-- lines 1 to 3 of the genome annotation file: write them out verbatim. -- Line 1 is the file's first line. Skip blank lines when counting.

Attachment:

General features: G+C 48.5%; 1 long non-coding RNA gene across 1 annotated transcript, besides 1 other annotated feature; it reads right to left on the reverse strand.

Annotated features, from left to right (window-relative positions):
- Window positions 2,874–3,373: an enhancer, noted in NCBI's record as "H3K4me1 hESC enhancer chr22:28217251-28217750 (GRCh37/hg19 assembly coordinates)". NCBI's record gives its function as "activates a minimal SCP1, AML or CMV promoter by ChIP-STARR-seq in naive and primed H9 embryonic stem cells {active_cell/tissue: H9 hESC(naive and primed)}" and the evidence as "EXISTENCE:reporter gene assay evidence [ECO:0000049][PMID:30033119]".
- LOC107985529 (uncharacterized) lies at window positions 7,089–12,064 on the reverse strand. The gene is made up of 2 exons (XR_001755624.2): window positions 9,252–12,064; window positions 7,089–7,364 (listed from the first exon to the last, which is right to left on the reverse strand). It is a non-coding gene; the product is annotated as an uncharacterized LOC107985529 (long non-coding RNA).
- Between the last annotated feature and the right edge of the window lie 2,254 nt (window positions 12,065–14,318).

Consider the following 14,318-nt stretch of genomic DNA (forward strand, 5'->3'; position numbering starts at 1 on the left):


General features: G+C 48.5%; 1 long non-coding RNA gene across 1 annotated transcript, besides 1 other annotated feature; it reads right to left on the reverse strand.

Annotated features, from left to right (window-relative positions):
- Window positions 2,874–3,373: an enhancer, noted in NCBI's record as "H3K4me1 hESC enhancer chr22:28217251-28217750 (GRCh37/hg19 assembly coordinates)". NCBI's record gives its function as "activates a minimal SCP1, AML or CMV promoter by ChIP-STARR-seq in naive and primed H9 embryonic stem cells {active_cell/tissue: H9 hESC(naive and primed)}" and the evidence as "EXISTENCE:reporter gene assay evidence [ECO:0000049][PMID:30033119]".